Stamped and Stumped


When I moved west, I did so without a job. My butt needed covering so I got my real estate license and notary stamp. Nothing funny could come from those, could it? Yes, it could.

I met a woman recently who needed some documents stamped. I’d describe her as a 2010s hippie who never escaped the seventies. She was a nature-woman around sixty. I try to meet clients at a neutral public location that features caffeine (yes, Starbucks). There’s no reason to be careless. I don’t want to wind up tied to a bed, a la Misery.

I told her I’d be wearing a black baseball cap, carrying a briefcase. She arrived and, as all great husbands do, she ignored my hint. She sat with the first man she saw (he was hatless, by the way) and asked if she could buy him a coffee. I could tell from her voice that it was my client. A nice guy would have walked over and corrected her. I wanted to see this play out. Plus, I’m all about helping a brother, so I let her buy and deliver his coffee.

The man was perplexed but too stunned to pry. He was close to eighty, and I’m sure part of him wondered if it was all a dementia-induced mirage. She struck up a conversation as he stared at the unicorn in front of him.

“Sorry, I’m late.”


“I’m so nervous.”

“Don’t be.”

“I’m glad I found you, and how convenient is it that you’re close by?”

“Uh, really convenient, I guess.”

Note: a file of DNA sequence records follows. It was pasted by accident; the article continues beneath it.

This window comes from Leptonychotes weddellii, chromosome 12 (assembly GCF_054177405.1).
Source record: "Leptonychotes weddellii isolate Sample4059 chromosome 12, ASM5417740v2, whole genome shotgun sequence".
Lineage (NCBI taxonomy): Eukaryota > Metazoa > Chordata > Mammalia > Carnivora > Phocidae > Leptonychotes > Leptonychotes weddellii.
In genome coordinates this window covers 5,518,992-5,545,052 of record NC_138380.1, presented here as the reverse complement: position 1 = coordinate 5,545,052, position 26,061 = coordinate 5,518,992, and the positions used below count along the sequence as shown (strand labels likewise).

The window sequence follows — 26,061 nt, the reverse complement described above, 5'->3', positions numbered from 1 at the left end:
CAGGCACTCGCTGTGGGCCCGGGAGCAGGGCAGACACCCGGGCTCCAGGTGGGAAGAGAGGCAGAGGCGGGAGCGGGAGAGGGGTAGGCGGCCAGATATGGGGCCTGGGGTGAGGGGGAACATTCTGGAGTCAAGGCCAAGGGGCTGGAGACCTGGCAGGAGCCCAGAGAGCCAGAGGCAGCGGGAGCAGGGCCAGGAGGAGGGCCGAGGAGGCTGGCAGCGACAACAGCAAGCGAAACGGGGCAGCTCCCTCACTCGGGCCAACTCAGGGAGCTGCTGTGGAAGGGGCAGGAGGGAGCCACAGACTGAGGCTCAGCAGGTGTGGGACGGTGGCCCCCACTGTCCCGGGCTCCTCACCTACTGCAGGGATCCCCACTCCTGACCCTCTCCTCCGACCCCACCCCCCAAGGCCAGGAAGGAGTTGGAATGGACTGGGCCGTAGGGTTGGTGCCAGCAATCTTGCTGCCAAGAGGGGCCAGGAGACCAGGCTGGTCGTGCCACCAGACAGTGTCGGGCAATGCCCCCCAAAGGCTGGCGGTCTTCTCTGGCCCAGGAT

“Do you have a blue pen?”

“Excuse me?”

“They say I have to sign in blue ink.”

“Sign what?”

At this point, I had to save her. My man got his free coffee. His service–my amusement–was no longer required.

“Excuse me. You’re looking for a notary, right?”

“Oh, thank you, young man. I already found one. But, give me your card and maybe next time …”

The old man was deep in the forest without a compass as was she.

“I don’t think he’s a notary. Are you?” I said, trying to rescue them.

“I’m a retired postal worker.”

The woman’s mind was short-circuiting.

“Ma’am, I’m the notary. Black cap. Remember?”

“Oh, my. Wait, so, who are you?”

“I’m a retired postal worker.”

“… a retired postal worker holding a free cup of coffee,” I clarified.

He smiled and offered it to me.

“No, you go ahead and keep that.”

She was embarrassed as I led her over to another table. As a notary, I have to make sure the person signing the documents is of sound mind. She was borderline. She rambled on about her mistaken identification.

“That poor man. He must be so confused.”

“Eh, he got a free coffee and met a nice person. It’s a good day for him.”

“I guess so. Well, how does one become a notary?”

“One takes a class and test.”

“They must do background checks or something.”

“You bet.”

“Are notaries allowed to smoke weed?”

“Uh … why, you got some?”

“Really? You’re allowed to smoke weed?”

“Actually, it’s encouraged.”

“Wow. That’s cool.”

“I’m kidding.” Gosh, her gullibility was remarkable.

“OK, I need you to sign here and here.”

“Have you ever met someone with handwriting anxiety?”

“Can’t say that I have.”

“It makes me super nervous when someone watches me sign my name.”

“Should I run some water?”


“Never mind. Here. Just do your best.”

It was another clever display of wit and humor that I directed toward the worst possible audience (which now includes you, Miss Reader, unless you’ve stood at a urinal). I’m such an ass with a stamp and poor timing.

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About the author

Author of humorous essays about relationships and lifestyles.